Letter to the Editor: Regarding the Jan. 20 article entitled, “Divestment fails to consider long-term opportunities”

Those of us in SJP would like to share some of our thoughts on the “Highland Write-Off” concerning the divestment movement on UC campuses, published in the January 20th, 2015 issue of The Highlander. Though we appreciate and respect both authors civic engagement with the issue, we thought there were several misleading and false portrayals of divestment in the article “Divestment fails to consider long-term opportunities,” by staff writer Robert Lees.

The article makes many implausibly catastrophic predictions over what could happen if divestment were to actually occur, but gave no evidence to would suggest that these are actually likely scenarios.

For example, a few of the grave outcomes it predicts include: “if divestment were to be adopted we risk losing a fair amount of revenue that is necessary in protecting the economic future of valued faculty members at our campus,” and “an impromptu bout of selling and reinvesting may worry potential UC staff, and they may choose to work elsewhere considering the unseen economic future divestment could create.”

Let’s look at some facts. UC has nearly 800 different investment holdings. The UC-wide divestment movement is requesting the withdrawal of funds from about seven of these companies. All those we request a withdrawal from, though amounting to several millions of dollars, are not significant in comparison to the average company the UC is invested in. In fact, the money invested in these companies is far less than even 1% of the UC’s total investments. Whether one is for or against divestment, one must admit that it is nearly impossible for divestment from these few companies to create any kind of serious burden to the UC.

Furthermore it would be wrong to characterize divestment as a “loss” of revenue, as the formerly-invested money would not simply disappear, but could easily be re-invested in other companies which (who knows?) may turn out to be more successful than the previous ones.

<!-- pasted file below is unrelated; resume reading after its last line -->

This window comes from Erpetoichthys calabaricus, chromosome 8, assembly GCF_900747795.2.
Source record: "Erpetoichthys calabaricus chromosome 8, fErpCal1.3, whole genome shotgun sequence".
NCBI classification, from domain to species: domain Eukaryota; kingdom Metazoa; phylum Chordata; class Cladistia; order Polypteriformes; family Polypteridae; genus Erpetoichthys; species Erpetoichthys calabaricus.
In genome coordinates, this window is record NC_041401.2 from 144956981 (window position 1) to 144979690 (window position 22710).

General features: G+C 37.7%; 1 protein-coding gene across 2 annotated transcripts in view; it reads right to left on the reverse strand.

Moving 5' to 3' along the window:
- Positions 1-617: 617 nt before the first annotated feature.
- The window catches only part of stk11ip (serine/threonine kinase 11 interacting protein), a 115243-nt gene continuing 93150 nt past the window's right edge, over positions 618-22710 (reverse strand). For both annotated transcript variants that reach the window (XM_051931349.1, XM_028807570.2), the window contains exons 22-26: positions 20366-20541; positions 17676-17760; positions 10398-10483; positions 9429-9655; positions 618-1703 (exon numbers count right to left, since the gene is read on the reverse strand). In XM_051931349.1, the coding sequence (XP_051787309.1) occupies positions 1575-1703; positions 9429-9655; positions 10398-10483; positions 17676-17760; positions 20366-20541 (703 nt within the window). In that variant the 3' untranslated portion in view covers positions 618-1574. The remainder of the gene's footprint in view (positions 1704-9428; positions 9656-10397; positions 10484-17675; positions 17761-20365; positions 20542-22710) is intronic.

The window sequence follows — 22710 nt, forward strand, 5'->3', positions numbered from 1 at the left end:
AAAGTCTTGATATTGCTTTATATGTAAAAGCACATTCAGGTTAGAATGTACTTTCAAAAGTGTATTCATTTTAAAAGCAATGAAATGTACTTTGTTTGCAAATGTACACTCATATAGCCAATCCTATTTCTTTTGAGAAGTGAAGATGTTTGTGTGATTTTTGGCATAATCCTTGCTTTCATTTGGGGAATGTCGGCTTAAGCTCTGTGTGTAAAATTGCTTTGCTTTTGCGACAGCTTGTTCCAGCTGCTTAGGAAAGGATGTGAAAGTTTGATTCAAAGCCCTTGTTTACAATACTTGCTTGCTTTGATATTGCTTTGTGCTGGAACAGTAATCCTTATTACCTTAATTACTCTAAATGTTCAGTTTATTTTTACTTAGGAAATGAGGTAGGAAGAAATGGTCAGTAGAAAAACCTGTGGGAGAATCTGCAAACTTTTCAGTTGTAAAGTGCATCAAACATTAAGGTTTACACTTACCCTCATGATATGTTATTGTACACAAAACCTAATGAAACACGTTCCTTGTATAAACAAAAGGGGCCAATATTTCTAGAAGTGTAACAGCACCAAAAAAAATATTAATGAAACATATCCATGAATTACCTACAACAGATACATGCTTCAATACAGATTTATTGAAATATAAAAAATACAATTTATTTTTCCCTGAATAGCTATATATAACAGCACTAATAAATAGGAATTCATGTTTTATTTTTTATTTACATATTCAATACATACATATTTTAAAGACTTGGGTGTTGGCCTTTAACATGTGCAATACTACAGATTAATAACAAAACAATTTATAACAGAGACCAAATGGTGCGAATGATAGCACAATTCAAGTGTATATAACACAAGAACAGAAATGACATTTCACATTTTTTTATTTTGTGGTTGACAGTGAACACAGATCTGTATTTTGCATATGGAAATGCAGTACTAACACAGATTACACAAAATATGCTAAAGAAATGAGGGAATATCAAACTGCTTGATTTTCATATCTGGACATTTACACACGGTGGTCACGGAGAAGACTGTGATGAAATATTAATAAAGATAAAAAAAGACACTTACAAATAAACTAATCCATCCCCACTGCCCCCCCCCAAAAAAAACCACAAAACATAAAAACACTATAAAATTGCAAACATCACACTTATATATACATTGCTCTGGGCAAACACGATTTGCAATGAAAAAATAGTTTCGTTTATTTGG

Next, the article states that the Israeli economy has “fared far better in the global economic crisis than many other developed countries,” and therefore Israel is a smart place to invest. This argument is unfortunately a swing-and-miss, as the UC is not invested in Israeli companies, but in American companies which do business with Israel. Even without ties to Israel, the targeted companies are multinational corporations with plenty of business elsewhere. But then again, as UC students, we have no obligation to defend the profits of corporations. As human beings though, we have an obligation to defend human rights.

Furthermore, if we’re talking about economic prosperity, let us not interpret this from an Americentric point of view. The occupation has been extremely debilitating not only to the daily life of Palestinians, but to their ability to have any kind of domestic or international economic relations, and is arguably the primary reason for the comparatively low standard of living, unemployment, and poverty rampant in Palestinian territories. Don’t Palestinians deserve the basic means by which to enjoy a functioning society and economy? Divestment would serve this cause.

The article says “for divestment to truly be fair, we would also have to refuse to do business with Palestinian companies.” Not only is the UC not invested in Palestinian companies, but UC policy does not even allow investment in any companies that are not American. Our objective is to end the occupation, and monetarily pressuring the government responsible for the occupation is the strategy.

Though we believe most of the article was unsubstantiated speculation, some of the theories could be taken seriously if it wasn’t for the diametrically opposite experience the policy of civil divestment has had historically on countries like South Africa. Here we feel the need to stress the fact that divestment has worked before, and none of the dooms-day stories of economic collapse or increased violence because of it came true. Rather, as was the case with South Africa, it served the exact purpose it was intended to: raise awareness of injustice and monetarily restrict those responsible. About a decade after the movement to divest from South Africa picked up steam, the apartheid system collapsed. Though there are of course differences between the present and past divestment movements and their targets, the similarities cannot be ignored either.

The article also reiterated a common argument against divestment: that it could make Jewish or Israeli students feel “unwelcome” or “unsafe.” First of all, there are many Jewish organizations around the world and at UC campuses that support divestment. At UCLA, a student-run branch of the nation-wide organization Jewish Voice for Peace was one of the primary backers of their own campus’ divestment resolution. The BDS movement does not target any ethnicity. It just intends to garner justice for an oppressed people, and is supported by all that believe in rights for Palestinians.

Arman Azedi and Tina Matar

On behalf of Students for Justice in Palestine

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